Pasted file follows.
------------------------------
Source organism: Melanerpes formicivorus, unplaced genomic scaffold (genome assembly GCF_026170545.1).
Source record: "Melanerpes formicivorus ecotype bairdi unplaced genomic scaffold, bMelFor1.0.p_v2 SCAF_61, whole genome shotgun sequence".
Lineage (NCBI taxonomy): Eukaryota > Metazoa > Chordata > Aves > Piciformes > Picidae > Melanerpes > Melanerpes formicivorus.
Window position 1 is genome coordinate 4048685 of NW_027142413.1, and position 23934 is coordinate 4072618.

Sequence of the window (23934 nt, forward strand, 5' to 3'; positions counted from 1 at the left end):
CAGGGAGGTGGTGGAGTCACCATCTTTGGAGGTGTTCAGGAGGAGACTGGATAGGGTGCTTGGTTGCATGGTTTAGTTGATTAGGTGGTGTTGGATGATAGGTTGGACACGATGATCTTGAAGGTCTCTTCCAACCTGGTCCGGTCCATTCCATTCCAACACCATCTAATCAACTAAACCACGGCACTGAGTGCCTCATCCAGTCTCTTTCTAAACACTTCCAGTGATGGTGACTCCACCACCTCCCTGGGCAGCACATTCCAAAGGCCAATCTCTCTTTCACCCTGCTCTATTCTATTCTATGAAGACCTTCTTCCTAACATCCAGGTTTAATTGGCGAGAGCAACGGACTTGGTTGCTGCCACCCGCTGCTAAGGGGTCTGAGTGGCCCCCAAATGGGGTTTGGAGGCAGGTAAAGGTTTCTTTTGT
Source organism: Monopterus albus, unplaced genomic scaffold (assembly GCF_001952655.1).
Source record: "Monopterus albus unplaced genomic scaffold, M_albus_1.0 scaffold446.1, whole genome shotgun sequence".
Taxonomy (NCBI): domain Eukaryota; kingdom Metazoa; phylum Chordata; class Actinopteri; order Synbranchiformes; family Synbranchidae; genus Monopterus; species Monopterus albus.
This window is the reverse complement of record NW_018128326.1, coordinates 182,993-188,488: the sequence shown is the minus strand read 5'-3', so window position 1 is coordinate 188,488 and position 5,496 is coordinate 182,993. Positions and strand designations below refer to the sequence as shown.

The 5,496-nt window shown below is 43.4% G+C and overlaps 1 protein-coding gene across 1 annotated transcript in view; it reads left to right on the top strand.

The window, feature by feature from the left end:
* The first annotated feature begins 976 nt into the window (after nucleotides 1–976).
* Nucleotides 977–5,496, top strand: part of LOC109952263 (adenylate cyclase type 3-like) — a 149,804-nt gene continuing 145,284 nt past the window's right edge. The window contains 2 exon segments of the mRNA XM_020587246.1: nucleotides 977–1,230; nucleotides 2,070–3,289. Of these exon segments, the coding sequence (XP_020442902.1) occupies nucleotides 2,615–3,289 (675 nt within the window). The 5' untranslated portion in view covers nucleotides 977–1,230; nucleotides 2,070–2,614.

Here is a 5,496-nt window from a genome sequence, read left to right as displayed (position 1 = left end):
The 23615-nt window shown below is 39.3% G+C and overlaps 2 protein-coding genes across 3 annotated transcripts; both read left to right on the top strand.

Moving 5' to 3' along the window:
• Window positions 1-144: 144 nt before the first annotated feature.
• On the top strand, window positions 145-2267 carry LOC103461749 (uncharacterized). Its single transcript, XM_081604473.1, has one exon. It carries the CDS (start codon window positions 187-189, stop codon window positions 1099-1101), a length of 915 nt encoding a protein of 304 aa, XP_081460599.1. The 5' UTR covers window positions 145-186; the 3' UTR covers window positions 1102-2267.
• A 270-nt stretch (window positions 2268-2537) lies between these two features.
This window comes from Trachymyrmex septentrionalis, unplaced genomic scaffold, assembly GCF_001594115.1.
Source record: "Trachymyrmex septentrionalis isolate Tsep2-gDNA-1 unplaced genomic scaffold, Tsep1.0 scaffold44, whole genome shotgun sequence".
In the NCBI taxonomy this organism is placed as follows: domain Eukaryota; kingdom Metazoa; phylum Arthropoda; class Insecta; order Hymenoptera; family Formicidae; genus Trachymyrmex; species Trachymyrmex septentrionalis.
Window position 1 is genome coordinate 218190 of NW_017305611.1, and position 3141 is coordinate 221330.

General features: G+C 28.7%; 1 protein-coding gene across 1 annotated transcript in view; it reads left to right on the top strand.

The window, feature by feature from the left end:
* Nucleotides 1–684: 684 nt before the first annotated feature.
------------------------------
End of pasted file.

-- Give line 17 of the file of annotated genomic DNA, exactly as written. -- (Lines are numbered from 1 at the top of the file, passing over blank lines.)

Moving 5' to 3' along the window: